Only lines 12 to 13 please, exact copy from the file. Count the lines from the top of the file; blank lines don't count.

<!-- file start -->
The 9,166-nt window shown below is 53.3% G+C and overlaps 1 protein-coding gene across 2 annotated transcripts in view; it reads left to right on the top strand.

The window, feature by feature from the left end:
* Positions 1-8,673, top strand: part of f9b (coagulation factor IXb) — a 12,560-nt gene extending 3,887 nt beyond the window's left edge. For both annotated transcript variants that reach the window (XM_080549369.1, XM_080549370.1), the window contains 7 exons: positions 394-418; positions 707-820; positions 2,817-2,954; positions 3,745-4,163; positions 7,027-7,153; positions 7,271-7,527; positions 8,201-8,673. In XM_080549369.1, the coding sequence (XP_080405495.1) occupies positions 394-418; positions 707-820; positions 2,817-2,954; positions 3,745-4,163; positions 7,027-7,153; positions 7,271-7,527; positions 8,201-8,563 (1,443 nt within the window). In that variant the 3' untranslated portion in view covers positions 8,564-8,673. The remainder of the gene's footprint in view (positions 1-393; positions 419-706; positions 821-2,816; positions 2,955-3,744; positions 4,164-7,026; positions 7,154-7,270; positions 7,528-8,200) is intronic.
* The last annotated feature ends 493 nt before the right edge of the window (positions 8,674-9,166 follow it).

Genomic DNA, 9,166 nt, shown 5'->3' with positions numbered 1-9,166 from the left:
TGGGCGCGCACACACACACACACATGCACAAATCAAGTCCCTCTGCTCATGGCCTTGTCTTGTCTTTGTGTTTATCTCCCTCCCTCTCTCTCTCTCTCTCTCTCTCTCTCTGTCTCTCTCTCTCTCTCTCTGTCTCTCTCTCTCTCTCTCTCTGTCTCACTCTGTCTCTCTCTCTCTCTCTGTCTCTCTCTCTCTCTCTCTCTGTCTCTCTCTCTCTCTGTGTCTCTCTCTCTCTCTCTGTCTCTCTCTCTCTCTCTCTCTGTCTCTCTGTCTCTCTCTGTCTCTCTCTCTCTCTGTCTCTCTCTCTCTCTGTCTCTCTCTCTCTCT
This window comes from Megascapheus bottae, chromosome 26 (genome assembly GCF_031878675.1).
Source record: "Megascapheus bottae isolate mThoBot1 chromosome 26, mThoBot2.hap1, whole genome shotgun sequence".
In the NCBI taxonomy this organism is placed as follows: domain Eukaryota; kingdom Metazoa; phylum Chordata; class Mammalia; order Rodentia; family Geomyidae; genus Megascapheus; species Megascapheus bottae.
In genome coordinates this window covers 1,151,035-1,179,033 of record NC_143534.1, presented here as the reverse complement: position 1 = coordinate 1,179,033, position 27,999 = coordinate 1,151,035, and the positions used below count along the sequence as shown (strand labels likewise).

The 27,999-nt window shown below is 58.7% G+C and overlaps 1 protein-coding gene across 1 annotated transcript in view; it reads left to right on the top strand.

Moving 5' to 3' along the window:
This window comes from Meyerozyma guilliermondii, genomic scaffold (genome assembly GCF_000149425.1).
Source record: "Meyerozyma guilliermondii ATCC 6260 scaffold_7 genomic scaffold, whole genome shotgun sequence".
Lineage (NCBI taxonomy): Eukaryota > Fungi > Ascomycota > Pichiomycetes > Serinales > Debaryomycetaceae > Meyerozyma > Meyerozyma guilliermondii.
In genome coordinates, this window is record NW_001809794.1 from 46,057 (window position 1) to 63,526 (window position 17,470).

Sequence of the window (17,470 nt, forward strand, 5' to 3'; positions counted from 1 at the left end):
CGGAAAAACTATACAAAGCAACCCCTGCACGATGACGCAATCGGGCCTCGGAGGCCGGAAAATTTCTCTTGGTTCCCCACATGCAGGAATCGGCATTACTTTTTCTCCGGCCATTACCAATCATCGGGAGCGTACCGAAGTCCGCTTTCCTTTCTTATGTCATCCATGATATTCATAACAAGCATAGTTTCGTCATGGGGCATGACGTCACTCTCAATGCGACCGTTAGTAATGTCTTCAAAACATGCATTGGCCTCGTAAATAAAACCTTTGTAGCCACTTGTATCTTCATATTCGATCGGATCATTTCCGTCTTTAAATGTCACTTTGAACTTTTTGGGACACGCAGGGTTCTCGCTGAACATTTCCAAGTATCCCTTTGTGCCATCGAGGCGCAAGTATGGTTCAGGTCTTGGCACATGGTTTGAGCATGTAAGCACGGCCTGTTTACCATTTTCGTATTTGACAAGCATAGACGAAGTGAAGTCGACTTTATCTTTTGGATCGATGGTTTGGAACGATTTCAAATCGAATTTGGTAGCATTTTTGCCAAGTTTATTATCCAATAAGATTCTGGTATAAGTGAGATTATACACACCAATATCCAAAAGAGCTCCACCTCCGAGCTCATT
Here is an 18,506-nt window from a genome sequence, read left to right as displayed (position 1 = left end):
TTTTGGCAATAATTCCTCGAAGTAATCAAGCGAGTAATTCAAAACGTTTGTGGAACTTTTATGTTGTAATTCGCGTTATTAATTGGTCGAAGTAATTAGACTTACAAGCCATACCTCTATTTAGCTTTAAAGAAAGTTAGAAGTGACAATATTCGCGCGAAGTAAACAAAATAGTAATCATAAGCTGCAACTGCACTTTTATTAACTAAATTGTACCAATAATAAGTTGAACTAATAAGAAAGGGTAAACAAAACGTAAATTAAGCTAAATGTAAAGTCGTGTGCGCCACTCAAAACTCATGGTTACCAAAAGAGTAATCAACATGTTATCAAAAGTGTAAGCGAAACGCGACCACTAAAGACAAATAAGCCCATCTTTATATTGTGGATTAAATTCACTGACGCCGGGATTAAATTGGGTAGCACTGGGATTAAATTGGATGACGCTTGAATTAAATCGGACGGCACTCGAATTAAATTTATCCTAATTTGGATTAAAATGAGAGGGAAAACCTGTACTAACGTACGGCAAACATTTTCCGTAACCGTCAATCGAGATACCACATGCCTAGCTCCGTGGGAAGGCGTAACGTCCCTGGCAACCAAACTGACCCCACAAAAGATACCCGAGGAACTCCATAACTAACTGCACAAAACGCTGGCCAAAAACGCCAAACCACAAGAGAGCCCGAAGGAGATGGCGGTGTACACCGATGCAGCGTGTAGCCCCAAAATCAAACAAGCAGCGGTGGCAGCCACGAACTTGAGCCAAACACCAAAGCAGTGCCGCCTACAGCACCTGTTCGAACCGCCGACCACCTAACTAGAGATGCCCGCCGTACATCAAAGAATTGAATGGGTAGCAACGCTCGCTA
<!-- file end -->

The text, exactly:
Moving 5' to 3' along the window:
This window comes from Meyerozyma guilliermondii, genomic scaffold (genome assembly GCF_000149425.1).